If you rely on News Feed in Facebook to find my posts, you're missing most of them. On average, only 16% of updates in Facebook make it into News Feeds. Let me suggest that you subscribe to me in Facebook, follow me on Twitter (@ccengct), or use an RSS reader.

Tuesday, January 31, 2012

Truth about Social Security (Part I)

I'm only a decade away from drawing Social Security benefits. Since the 1970s, the Social Security program has been a hot potato in politics. It is applauded by some and excoriated by others. I have tried to make sense out of it in an FAQ format. This is the first of a two-part post.
  • Is Social Security more than just a pension for seniors? Yes, the Social Security Administration runs several programs. But colloquially, when people say "Social Security", they mean retirement benefits. I'll adhere to that custom.
  • Is it correct to say that I pay into a Social Security account so that I can withdraw from it later? No. You and your employer pay "FICA" taxes into the overall Social Security program but not into your individual account. Social Security is not an IRA or a 401(k). FICA tax receipts are fungible, and disbursements to retirees come from the pooled resources of the program.
  • Doesn't the Social Security Administration keep a record of my annual earnings? Yes, but that's merely to qualify you for a full payout.
  • Are FICA taxes regressive? Yes, in the same way that sales taxes are. There is one uniform FICA tax rate for everyone, and there are no deductions. Some people argue that FICA taxes are exceptionally regressive because there is an annual cap on the FICA tax paid by any one individual. As a consequence of this cap, people with high earned incomes pay a lower effective FICA tax rate -- measured across their entire income -- than people with low earned incomes. However, I don't consider that extra degree of regressiveness to be important; Social Security payouts to people with a history of high earned incomes are also capped.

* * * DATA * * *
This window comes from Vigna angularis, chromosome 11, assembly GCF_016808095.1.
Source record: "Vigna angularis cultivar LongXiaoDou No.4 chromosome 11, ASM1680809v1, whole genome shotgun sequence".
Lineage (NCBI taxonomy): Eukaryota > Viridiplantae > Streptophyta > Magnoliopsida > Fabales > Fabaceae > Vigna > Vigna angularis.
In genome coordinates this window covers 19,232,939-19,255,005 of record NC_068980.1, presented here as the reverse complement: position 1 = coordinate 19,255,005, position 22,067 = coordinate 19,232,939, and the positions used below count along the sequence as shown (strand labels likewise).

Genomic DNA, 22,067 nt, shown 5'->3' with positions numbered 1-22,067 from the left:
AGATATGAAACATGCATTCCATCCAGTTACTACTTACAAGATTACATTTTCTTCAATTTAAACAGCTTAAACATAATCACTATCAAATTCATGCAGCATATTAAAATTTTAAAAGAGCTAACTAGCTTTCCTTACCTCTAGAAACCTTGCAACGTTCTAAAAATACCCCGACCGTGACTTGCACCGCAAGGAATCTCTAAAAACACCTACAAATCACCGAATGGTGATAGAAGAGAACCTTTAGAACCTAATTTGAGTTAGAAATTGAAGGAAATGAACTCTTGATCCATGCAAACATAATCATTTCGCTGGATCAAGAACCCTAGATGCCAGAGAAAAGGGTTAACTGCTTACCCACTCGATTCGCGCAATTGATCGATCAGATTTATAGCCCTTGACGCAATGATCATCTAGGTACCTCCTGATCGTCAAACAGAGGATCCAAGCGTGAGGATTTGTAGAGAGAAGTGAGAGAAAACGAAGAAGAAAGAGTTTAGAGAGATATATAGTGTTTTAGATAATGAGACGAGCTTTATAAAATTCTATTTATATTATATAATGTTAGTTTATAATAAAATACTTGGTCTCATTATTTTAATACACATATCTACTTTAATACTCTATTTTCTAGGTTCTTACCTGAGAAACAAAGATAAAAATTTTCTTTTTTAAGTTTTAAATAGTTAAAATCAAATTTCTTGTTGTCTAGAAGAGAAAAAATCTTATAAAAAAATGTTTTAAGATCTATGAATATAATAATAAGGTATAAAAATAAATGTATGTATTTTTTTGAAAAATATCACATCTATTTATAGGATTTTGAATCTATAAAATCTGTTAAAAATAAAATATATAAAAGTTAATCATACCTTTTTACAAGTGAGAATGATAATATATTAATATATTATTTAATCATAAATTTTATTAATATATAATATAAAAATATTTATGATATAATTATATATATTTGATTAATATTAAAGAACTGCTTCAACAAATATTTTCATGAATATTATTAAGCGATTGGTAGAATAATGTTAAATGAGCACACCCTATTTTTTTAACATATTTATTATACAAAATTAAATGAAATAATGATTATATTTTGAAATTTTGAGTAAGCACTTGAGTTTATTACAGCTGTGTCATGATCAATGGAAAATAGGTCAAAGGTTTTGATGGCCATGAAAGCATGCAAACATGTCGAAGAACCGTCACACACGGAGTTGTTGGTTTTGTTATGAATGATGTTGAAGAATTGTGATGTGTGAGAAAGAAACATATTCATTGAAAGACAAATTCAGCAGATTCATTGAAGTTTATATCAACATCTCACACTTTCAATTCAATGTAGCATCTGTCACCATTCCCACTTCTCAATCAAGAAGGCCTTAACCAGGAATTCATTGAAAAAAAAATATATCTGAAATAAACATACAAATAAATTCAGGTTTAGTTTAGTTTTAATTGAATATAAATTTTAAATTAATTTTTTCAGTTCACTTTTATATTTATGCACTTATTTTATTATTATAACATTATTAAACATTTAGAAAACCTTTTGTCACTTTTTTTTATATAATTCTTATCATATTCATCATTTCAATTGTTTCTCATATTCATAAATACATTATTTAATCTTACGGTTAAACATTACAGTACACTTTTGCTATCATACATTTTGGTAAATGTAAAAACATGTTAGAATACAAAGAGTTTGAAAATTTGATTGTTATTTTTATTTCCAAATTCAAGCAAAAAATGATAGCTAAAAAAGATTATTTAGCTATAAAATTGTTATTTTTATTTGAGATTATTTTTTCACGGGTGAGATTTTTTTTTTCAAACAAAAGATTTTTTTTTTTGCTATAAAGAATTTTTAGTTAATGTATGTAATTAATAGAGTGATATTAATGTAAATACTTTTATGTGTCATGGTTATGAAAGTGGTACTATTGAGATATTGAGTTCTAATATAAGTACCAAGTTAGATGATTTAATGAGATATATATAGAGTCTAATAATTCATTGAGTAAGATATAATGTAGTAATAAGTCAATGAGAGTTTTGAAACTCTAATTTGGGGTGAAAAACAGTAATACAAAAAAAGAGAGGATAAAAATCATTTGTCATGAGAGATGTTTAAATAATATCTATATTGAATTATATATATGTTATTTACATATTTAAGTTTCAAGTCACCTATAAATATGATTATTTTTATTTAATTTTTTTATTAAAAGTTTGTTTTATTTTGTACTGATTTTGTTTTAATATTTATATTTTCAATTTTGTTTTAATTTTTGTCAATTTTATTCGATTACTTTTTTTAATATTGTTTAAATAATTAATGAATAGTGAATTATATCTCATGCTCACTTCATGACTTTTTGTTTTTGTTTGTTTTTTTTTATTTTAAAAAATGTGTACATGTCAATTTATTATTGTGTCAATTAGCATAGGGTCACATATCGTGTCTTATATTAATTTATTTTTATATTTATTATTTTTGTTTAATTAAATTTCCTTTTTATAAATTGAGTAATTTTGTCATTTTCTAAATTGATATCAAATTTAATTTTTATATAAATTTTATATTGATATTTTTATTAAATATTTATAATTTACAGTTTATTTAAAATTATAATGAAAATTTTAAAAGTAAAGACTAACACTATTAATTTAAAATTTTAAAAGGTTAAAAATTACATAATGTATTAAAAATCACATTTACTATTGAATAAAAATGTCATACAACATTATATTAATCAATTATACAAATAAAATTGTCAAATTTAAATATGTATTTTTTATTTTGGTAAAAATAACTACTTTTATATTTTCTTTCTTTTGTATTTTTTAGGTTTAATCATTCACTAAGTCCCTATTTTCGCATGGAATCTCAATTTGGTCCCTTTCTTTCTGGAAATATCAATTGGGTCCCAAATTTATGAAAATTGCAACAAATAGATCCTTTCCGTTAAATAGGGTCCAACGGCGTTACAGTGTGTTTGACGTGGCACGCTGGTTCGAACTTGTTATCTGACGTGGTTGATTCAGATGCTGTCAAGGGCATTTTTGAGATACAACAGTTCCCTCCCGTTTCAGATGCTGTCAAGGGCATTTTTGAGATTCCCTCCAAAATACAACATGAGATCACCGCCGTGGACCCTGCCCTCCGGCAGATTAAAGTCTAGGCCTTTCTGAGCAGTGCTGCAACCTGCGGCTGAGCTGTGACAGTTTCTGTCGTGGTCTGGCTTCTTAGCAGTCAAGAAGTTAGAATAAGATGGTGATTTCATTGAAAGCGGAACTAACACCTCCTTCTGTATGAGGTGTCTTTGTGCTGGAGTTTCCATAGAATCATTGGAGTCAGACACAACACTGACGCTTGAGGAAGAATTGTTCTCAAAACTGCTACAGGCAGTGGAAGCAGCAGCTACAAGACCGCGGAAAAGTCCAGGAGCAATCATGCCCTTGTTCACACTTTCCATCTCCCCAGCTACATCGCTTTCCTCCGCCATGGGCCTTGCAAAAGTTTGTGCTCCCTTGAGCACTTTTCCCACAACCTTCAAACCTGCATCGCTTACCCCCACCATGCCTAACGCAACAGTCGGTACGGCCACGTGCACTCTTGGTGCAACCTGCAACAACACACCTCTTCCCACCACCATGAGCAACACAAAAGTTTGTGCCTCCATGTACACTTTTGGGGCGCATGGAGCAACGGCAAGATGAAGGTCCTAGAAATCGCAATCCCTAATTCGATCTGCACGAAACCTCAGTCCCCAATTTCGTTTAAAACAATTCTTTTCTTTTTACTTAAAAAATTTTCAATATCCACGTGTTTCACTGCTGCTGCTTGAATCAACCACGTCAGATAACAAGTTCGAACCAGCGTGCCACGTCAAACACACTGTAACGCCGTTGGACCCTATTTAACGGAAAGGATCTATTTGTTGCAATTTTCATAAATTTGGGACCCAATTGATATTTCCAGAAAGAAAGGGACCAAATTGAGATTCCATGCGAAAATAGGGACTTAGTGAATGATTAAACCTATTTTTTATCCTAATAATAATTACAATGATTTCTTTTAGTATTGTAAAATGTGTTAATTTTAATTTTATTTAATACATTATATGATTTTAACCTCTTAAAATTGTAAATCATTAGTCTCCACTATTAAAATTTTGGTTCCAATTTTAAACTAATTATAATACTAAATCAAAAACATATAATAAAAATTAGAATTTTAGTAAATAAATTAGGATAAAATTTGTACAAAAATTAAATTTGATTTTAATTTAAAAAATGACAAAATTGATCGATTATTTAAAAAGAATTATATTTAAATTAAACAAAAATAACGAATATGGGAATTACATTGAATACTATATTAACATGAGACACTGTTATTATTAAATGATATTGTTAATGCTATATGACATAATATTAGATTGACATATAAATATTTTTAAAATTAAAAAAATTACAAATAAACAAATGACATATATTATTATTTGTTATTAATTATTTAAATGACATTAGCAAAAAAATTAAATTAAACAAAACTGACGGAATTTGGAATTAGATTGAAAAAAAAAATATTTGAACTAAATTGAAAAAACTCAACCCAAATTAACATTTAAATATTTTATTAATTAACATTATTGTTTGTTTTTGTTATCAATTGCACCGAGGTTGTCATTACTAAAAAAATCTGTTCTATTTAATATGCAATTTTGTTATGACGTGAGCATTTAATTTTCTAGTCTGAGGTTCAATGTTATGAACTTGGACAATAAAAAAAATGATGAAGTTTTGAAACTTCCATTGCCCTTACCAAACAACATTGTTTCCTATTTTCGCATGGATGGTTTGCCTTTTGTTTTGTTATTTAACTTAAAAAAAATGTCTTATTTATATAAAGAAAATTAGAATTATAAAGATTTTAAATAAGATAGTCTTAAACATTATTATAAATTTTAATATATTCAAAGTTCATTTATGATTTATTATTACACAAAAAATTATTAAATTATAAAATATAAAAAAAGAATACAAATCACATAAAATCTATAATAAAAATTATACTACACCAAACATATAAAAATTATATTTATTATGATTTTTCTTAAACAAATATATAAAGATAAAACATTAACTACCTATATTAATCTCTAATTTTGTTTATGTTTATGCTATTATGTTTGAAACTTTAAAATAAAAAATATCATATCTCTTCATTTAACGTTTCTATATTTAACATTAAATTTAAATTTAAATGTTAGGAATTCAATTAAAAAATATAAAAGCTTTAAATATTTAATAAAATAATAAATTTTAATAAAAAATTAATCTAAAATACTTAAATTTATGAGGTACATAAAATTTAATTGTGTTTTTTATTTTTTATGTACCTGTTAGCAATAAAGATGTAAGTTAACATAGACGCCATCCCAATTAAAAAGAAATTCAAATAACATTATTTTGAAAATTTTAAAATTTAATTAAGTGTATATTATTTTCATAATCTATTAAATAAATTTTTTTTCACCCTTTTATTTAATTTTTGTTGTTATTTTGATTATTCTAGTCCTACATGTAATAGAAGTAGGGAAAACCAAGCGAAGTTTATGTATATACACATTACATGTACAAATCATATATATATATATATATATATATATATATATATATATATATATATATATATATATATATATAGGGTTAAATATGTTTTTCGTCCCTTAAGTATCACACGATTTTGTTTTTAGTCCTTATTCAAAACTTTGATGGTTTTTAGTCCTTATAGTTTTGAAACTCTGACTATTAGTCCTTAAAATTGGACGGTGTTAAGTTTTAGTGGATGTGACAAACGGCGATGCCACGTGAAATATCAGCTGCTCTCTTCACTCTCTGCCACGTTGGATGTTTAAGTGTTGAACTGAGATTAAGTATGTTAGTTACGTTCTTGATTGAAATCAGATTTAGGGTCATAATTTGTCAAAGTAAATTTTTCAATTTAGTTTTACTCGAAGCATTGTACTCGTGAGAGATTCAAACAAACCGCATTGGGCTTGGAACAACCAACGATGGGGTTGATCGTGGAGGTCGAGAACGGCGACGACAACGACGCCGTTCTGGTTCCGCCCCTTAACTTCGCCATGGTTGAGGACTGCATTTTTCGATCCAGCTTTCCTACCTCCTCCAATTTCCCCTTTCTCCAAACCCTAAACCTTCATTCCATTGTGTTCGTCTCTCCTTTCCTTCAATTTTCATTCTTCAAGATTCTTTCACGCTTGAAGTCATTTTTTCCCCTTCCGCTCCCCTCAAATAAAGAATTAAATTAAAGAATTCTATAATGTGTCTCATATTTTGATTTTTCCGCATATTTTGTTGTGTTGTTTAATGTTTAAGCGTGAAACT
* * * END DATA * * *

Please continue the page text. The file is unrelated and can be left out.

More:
• Does the structure of the FICA tax have advantages? Yes, it's relatively simple to administer and to calculate.
  • Are FICA taxes payable on unearned income like capital gains? No, but it rarely matters. Most people who have substantial unearned income also have earned income that's above the annual FICA cap.
  • Is it fair to say that Social Security is of negligible significance to the wealthy? Yes. Relatively speaking, a wealthy person puts little into the Social Security program and gets little out.
  • Could I do better if I were allowed to opt out of Social Security and put equivalent money into my IRA or 401(k)? Yes, assuming the following five things are true throughout your working years: #1, your salary is above average. #2, you have the discipline to save. #3, you have disability insurance and life insurance from other sources (or are able to forego them). #4, you know enough to make prudent investments. #5, the financial markets produce decent returns on your investments. But if one or more of those doesn't hold true for you, you could do worse on your own than if you participated in Social Security.
  • Does the Social Security program have an element of income redistribution? Yes. To some extent this offsets the regressiveness of the FICA tax.
  • Is income redistribution by the government good or bad? If you answer the question in terms of your own cash flow, it depends on the math. If you approach the question from a perspective of societal good, you might answer differently. Note that we're talking about redistribution of income, not redistribution of wealth.
  • Is Social Security a Ponzi scheme? Not under the classic definition of a Ponzi scheme found in Wikipedia. However, one can legitimately question the financial soundness of Social Security without having to call it a Ponzi scheme. Stay tuned for Part II which will look specifically at the finances of the program.